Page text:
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UTAH national parks

Well, we returned to California late Saturday night after driving virtually nonstop for 14 hours and over 900 miles. We had planned on spending the night in Reno, but once we started seeing signs for Sacramento, we couldn’t resist the lure of sleeping in our own bed. It was a good trip, but exhausting – a combination of long rides in the Highlander and long hikes in the parks.

So where did we go? Zion National Park, Bryce Canyon National Park, and Arches National Park. All three are in Utah, yet they’re so different from each other, they might as well be on separate planets. Just driving through Utah is an amazing experience. One of my favorite sites was a huge white rock – aptly named Ghost Rock – that just rises out of nowhere at the side of the highway. Since it was half-shrouded by fog/mist when we passed by it, it was doubly dramatic.

So here’s the play-by-play. If you want sheer grandeur coupled with a great place to hide from bad guys, you want Zion. If you want other-worldly, try Bryce – it looks like something from a sci-fi fairy tale, gorgeous but cold, and ultimately inhospitable. The views are magnificent – not just of the weirdly gorgeous rock formations, but a sweeping panorama of all of southern Utah with some Arizona thrown in.

My favorite park was Arches, and we ended up spending the most time there. It was reminiscent of Monument Valley, which is my favorite place on earth. Red rock, red soil, amazing rock formations – just so inspiring it truly takes your breath away. I am becoming convinced that in a past life, I lived among these formations, maybe even worshipped them. When I’m near them, I’m at peace. Time honestly stands still, which is a huge event considering how antsy I usually am when I'm away from home.

The difference between these new parks and Monument Valley is that I want to go back to the latter. Not just once, but periodically. Arches was cool, but I feel like I experienced it completely. Bryce and Zion? I was ready to leave after a few hours, and have no need to return.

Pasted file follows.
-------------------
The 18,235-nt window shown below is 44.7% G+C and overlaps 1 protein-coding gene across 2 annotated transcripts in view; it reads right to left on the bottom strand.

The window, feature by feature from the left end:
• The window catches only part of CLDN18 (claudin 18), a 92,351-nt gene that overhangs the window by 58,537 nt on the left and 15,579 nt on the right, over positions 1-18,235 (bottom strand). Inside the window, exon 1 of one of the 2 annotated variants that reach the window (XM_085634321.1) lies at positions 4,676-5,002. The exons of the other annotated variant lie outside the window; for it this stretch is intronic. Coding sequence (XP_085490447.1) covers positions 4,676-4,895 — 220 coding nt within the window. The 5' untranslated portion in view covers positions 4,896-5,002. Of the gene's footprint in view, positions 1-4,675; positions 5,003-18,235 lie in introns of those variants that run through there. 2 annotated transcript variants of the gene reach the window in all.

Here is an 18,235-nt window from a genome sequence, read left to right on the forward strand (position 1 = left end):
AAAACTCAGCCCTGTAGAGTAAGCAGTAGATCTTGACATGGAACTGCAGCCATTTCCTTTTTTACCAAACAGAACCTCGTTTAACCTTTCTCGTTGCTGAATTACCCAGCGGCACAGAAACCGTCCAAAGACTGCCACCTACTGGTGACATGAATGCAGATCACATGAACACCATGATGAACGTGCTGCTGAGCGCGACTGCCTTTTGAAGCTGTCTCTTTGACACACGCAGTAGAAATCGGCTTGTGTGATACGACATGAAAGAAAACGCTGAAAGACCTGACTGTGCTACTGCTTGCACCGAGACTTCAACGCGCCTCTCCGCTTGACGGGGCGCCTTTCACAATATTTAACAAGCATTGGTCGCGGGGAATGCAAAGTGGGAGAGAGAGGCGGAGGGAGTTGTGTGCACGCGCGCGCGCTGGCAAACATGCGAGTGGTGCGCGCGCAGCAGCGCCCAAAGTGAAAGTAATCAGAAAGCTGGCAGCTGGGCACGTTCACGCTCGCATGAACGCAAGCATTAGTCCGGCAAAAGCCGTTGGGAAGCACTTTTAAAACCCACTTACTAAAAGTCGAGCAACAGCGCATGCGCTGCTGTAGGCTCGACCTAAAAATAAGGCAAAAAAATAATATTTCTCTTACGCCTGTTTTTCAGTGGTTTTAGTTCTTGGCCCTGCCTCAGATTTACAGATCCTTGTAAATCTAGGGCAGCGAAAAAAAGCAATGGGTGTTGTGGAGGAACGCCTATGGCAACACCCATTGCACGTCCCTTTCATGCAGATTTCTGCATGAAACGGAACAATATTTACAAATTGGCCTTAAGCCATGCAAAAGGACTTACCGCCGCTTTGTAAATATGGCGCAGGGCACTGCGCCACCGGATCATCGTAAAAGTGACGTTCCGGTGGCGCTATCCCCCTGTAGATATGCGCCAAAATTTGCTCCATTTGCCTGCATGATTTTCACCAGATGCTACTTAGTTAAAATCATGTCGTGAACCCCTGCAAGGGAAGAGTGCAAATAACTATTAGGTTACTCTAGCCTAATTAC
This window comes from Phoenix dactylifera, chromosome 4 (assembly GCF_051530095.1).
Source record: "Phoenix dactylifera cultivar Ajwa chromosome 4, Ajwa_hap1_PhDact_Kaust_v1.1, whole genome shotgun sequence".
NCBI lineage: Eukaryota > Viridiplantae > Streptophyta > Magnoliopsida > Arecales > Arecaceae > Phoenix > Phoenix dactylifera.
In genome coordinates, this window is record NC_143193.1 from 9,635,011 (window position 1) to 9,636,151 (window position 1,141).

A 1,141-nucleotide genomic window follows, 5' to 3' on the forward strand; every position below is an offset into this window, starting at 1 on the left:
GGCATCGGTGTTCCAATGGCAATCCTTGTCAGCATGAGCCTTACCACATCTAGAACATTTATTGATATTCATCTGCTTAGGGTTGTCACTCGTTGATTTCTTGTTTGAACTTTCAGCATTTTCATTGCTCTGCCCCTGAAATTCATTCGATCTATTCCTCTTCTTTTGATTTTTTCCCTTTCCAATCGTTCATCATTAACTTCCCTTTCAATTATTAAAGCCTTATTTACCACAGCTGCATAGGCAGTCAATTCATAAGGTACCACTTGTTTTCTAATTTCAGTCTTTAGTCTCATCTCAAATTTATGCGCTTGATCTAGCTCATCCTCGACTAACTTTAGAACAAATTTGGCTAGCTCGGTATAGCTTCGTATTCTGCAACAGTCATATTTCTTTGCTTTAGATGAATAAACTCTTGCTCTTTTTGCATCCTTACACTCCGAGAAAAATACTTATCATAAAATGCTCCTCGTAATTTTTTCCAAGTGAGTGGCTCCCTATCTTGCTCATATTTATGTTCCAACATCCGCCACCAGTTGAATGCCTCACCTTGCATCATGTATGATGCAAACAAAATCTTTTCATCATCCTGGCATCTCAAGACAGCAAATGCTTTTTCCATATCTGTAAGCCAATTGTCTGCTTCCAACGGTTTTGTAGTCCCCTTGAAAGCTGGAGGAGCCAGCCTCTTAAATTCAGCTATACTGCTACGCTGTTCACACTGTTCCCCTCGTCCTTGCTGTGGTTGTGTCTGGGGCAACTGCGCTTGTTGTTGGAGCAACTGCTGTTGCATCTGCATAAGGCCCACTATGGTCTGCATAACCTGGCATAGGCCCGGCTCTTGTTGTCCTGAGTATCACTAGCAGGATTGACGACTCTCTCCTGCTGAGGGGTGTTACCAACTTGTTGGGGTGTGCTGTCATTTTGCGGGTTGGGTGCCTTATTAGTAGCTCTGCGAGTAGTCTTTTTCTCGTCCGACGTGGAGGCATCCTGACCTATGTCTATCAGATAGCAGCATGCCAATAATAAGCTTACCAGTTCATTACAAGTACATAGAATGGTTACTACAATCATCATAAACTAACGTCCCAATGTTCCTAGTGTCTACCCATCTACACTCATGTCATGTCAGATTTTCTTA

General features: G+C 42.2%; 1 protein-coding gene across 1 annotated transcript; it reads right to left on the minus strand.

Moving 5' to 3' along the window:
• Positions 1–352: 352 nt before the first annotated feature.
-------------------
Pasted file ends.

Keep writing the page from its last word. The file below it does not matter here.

I’m dying to meet someone who reacts to Bryce the way I react to Monument Valley. I’m sure there are dozens/hundreds of such people.

My favorite part of all this was realizing again what amazing natural formations were available to the early North Americans to admire and worship. Unlike the Druids who had to drag big rocks into a circle, the first North Americans were confronted with the most awesome natural temples imaginable. No need to build pyramids in Utah and Arizona. It was all provided by Mother Nature. That feeling of power/insignificance, pride/humility, immortality/vulnerability – yowza . It doesn’t get much better than that.

And needless to say, I walked away with some great story ideas. Unfortunately, we also listened to a Clive Cussler book-on-tape during our long ride, so uppermost in my mind is a desire to write about the first female NUMA operative/heroine. Oh well…

It’s nice to be home.


p.s. We met so many nice people in Utah! Especially in Moab. And the roads are good. All in all, it's a great place to visit if you're looking for a relaxing, inspiring vacation.


( 2 comments — Leave a comment )
Oct. 10th, 2006 01:58 am (UTC)
My forefathers immigrated from England over the Mormon trail and lived near and ran sheep in Bryce. But they didn't do so well, seeing as how there's nothing for the sheep to EAT in Bryce. Haven't been there in about 20 years. Guess I should go to a family reunion again sometime.

Am glad you had a good time. I'm glad to be home myself. My tavels this year were great (and included Carnac, Brittany) but I've had enough of a good thing.

Oct. 10th, 2006 03:57 am (UTC)
Re: Bryce
Yep, sheep wouldn't last too long there. Or people either. Everything looked so sharp and dangerous -- but gorgeous.

We were supposed to go to Mesa Verde too, but we got rained out. You went to Colorado, didn't you? I still haven't been. Now I'm determined!

But you're right -- home is best.

( 2 comments — Leave a comment )

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